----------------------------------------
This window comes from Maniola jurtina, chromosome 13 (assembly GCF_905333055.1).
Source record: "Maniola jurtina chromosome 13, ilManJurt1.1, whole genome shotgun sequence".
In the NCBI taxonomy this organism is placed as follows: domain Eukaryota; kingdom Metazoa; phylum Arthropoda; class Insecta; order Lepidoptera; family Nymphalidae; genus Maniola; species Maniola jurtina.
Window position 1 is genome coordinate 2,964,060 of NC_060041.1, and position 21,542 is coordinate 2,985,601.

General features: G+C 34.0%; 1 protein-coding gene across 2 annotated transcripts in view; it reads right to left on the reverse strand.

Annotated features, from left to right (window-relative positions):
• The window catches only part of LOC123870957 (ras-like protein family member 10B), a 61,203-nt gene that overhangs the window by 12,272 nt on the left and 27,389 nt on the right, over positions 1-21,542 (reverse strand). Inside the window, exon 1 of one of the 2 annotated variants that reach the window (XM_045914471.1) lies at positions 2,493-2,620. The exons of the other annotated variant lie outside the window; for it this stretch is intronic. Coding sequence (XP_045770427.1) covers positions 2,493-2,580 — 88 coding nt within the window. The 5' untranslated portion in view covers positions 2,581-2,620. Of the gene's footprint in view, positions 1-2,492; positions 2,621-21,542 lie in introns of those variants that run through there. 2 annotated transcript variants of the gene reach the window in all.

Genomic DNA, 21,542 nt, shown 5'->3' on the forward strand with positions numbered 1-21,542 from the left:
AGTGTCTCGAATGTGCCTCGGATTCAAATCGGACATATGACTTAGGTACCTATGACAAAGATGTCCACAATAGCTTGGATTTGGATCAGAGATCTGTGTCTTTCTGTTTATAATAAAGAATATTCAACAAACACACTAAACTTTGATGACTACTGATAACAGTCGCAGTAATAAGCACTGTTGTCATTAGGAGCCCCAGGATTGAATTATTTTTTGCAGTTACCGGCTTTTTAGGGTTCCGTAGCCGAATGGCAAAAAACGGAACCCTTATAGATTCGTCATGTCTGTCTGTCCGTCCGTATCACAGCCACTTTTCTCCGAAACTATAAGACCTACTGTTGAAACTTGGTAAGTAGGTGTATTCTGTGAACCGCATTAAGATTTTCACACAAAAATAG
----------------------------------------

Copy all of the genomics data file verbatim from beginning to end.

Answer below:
This window comes from Maniola jurtina, chromosome 13 (assembly GCF_905333055.1).
Source record: "Maniola jurtina chromosome 13, ilManJurt1.1, whole genome shotgun sequence".
In the NCBI taxonomy this organism is placed as follows: domain Eukaryota; kingdom Metazoa; phylum Arthropoda; class Insecta; order Lepidoptera; family Nymphalidae; genus Maniola; species Maniola jurtina.
Window position 1 is genome coordinate 2,964,060 of NC_060041.1, and position 21,542 is coordinate 2,985,601.

General features: G+C 34.0%; 1 protein-coding gene across 2 annotated transcripts in view; it reads right to left on the reverse strand.

Annotated features, from left to right (window-relative positions):
• The window catches only part of LOC123870957 (ras-like protein family member 10B), a 61,203-nt gene that overhangs the window by 12,272 nt on the left and 27,389 nt on the right, over positions 1-21,542 (reverse strand). Inside the window, exon 1 of one of the 2 annotated variants that reach the window (XM_045914471.1) lies at positions 2,493-2,620. The exons of the other annotated variant lie outside the window; for it this stretch is intronic. Coding sequence (XP_045770427.1) covers positions 2,493-2,580 — 88 coding nt within the window. The 5' untranslated portion in view covers positions 2,581-2,620. Of the gene's footprint in view, positions 1-2,492; positions 2,621-21,542 lie in introns of those variants that run through there. 2 annotated transcript variants of the gene reach the window in all.

Genomic DNA, 21,542 nt, shown 5'->3' on the forward strand with positions numbered 1-21,542 from the left:
AGTGTCTCGAATGTGCCTCGGATTCAAATCGGACATATGACTTAGGTACCTATGACAAAGATGTCCACAATAGCTTGGATTTGGATCAGAGATCTGTGTCTTTCTGTTTATAATAAAGAATATTCAACAAACACACTAAACTTTGATGACTACTGATAACAGTCGCAGTAATAAGCACTGTTGTCATTAGGAGCCCCAGGATTGAATTATTTTTTGCAGTTACCGGCTTTTTAGGGTTCCGTAGCCGAATGGCAAAAAACGGAACCCTTATAGATTCGTCATGTCTGTCTGTCCGTCCGTATCACAGCCACTTTTCTCCGAAACTATAAGACCTACTGTTGAAACTTGGTAAGTAGGTGTATTCTGTGAACCGCATTAAGATTTTCACACAAAAATAG